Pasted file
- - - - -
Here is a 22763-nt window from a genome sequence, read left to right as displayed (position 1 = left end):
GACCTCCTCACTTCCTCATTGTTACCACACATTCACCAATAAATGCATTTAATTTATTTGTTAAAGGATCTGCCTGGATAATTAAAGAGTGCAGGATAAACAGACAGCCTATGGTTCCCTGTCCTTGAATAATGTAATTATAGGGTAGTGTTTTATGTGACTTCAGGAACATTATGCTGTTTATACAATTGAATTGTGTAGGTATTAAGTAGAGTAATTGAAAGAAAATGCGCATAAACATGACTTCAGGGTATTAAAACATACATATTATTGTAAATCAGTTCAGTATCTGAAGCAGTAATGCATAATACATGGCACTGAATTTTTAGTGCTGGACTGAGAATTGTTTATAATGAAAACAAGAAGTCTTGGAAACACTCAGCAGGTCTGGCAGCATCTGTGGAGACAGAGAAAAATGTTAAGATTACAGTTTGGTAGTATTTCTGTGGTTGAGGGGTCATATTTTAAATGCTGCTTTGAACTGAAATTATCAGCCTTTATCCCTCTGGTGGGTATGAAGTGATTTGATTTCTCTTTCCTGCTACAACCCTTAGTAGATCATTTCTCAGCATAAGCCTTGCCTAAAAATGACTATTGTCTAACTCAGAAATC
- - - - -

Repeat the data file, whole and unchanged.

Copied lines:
Here is a 22763-nt window from a genome sequence, read left to right as displayed (position 1 = left end):
GACCTCCTCACTTCCTCATTGTTACCACACATTCACCAATAAATGCATTTAATTTATTTGTTAAAGGATCTGCCTGGATAATTAAAGAGTGCAGGATAAACAGACAGCCTATGGTTCCCTGTCCTTGAATAATGTAATTATAGGGTAGTGTTTTATGTGACTTCAGGAACATTATGCTGTTTATACAATTGAATTGTGTAGGTATTAAGTAGAGTAATTGAAAGAAAATGCGCATAAACATGACTTCAGGGTATTAAAACATACATATTATTGTAAATCAGTTCAGTATCTGAAGCAGTAATGCATAATACATGGCACTGAATTTTTAGTGCTGGACTGAGAATTGTTTATAATGAAAACAAGAAGTCTTGGAAACACTCAGCAGGTCTGGCAGCATCTGTGGAGACAGAGAAAAATGTTAAGATTACAGTTTGGTAGTATTTCTGTGGTTGAGGGGTCATATTTTAAATGCTGCTTTGAACTGAAATTATCAGCCTTTATCCCTCTGGTGGGTATGAAGTGATTTGATTTCTCTTTCCTGCTACAACCCTTAGTAGATCATTTCTCAGCATAAGCCTTGCCTAAAAATGACTATTGTCTAACTCAGAAATC